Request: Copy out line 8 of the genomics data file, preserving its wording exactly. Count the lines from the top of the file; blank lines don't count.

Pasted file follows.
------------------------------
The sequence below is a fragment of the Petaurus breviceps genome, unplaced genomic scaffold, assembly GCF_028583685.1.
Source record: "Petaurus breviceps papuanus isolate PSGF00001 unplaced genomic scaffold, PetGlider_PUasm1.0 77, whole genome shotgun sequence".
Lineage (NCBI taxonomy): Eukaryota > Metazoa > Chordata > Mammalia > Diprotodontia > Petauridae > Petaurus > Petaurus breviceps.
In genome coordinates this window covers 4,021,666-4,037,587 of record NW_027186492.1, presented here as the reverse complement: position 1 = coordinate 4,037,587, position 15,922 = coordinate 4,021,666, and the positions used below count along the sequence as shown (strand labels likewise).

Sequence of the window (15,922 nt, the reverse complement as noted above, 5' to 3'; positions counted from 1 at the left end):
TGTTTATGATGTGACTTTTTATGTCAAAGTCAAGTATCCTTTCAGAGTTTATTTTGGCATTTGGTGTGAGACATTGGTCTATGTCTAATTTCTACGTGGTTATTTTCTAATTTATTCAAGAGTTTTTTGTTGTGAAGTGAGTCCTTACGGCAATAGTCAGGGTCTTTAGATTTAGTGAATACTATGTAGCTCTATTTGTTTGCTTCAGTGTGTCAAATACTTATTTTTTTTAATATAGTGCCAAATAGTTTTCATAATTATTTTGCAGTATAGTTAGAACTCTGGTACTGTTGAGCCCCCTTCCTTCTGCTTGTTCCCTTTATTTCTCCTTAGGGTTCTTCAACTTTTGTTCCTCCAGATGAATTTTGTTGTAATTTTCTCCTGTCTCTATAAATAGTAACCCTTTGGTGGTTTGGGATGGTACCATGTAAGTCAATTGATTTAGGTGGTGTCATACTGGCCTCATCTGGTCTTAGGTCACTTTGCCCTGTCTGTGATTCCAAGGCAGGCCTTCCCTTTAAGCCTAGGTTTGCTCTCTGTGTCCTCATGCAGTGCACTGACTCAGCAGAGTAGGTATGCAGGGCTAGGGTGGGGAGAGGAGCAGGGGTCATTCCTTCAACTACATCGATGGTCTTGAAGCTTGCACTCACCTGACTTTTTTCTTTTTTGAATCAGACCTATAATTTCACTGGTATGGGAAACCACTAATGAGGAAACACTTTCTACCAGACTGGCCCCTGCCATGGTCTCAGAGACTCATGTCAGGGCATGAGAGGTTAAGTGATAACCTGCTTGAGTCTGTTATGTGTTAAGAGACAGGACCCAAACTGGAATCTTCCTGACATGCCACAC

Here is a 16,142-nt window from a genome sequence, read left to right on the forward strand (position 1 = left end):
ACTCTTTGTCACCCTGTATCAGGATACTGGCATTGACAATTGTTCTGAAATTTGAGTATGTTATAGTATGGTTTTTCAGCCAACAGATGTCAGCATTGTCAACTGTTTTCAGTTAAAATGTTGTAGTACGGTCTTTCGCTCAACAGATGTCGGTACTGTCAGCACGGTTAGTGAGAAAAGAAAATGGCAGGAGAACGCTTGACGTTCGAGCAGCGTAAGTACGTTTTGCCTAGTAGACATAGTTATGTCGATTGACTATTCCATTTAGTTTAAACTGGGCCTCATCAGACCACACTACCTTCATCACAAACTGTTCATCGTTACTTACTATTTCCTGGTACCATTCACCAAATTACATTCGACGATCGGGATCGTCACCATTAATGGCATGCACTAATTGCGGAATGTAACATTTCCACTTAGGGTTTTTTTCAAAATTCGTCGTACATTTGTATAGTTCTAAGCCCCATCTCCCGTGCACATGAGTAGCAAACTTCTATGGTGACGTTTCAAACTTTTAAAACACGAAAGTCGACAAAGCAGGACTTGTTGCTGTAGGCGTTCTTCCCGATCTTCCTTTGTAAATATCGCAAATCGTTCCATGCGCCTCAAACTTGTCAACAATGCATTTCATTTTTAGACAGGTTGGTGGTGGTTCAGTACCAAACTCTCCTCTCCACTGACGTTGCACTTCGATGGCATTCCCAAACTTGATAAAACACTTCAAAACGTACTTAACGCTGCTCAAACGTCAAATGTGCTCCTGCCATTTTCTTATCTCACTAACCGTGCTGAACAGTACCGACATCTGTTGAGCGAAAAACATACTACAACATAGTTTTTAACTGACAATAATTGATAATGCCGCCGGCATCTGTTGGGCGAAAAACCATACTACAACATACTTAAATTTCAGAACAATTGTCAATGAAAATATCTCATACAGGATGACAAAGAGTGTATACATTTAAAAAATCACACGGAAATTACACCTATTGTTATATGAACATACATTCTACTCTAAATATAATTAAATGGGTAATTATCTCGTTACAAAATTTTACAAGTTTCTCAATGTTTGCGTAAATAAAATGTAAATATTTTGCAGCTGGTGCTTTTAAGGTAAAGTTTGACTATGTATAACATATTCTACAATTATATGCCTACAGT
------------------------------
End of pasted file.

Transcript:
ACTCTTTGTCACCCTGTATCAGGATACTGGCATTGACAATTGTTCTGAAATTTGAGTATGTTATAGTATGGTTTTTCAGCCAACAGATGTCAGCATTGTCAACTGTTTTCAGTTAAAATGTTGTAGTACGGTCTTTCGCTCAACAGATGTCGGTACTGTCAGCACGGTTAGTGAGAAAAGAAAATGGCAGGAGAACGCTTGACGTTCGAGCAGCGTAAGTACGTTTTGCCTAGTAGACATAGTTATGTCGATTGACTATTCCATTTAGTTTAAACTGGGCCTCATCAGACCACACTACCTTCATCACAAACTGTTCATCGTTACTTACTATTTCCTGGTACCATTCACCAAATTACATTCGACGATCGGGATCGTCACCATTAATGGCATGCACTAATTGCGGAATGTAACATTTCCACTTAGGGTTTTTTTCAAAATTCGTCGTACATTTGTATAGTTCTAAGCCCCATCTCCCGTGCACATGAGTAGCAAACTTCTATGGTGACGTTTCAAACTTTTAAAACACGAAAGTCGACAAAGCAGGACTTGTTGCTGTAGGCGTTCTTCCCGATCTTCCTTTGTAAATATCGCAAATCGTTCCATGCGCCTCAAACTTGTCAACAATGCATTTCATTTTTAGACAGGTTGGTGGTGGTTCAGTACCAAACTCTCCTCTCCACTGACGTTGCACTTCGATGGCATTCCCAAACTTGATAAAACACTTCAAAACGTACTTAACGCTGCTCAAACGTCAAATGTGCTCCTGCCATTTTCTTATCTCACTAACCGTGCTGAACAGTACCGACATCTGTTGAGCGAAAAACATACTACAACATAGTTTTTAACTGACAATAATTGATAATGCCGCCGGCATCTGTTGGGCGAAAAACCATACTACAACATACTTAAATTTCAGAACAATTGTCAATGAAAATATCTCATACAGGATGACAAAGAGTGTATACATTTAAAAAATCACACGGAAATTACACCTATTGTTATATGAACATACATTCTACTCTAAATATAATTAAATGGGTAATTATCTCGTTACAAAATTTTACAAGTTTCTCAATGTTTGCGTAAATAAAATGTAAATATTTTGCAGCTGGTGCTTTTAAGGTAAAGTTTGACTATGTATAACATATTCTACAATTATATGCCTACAGT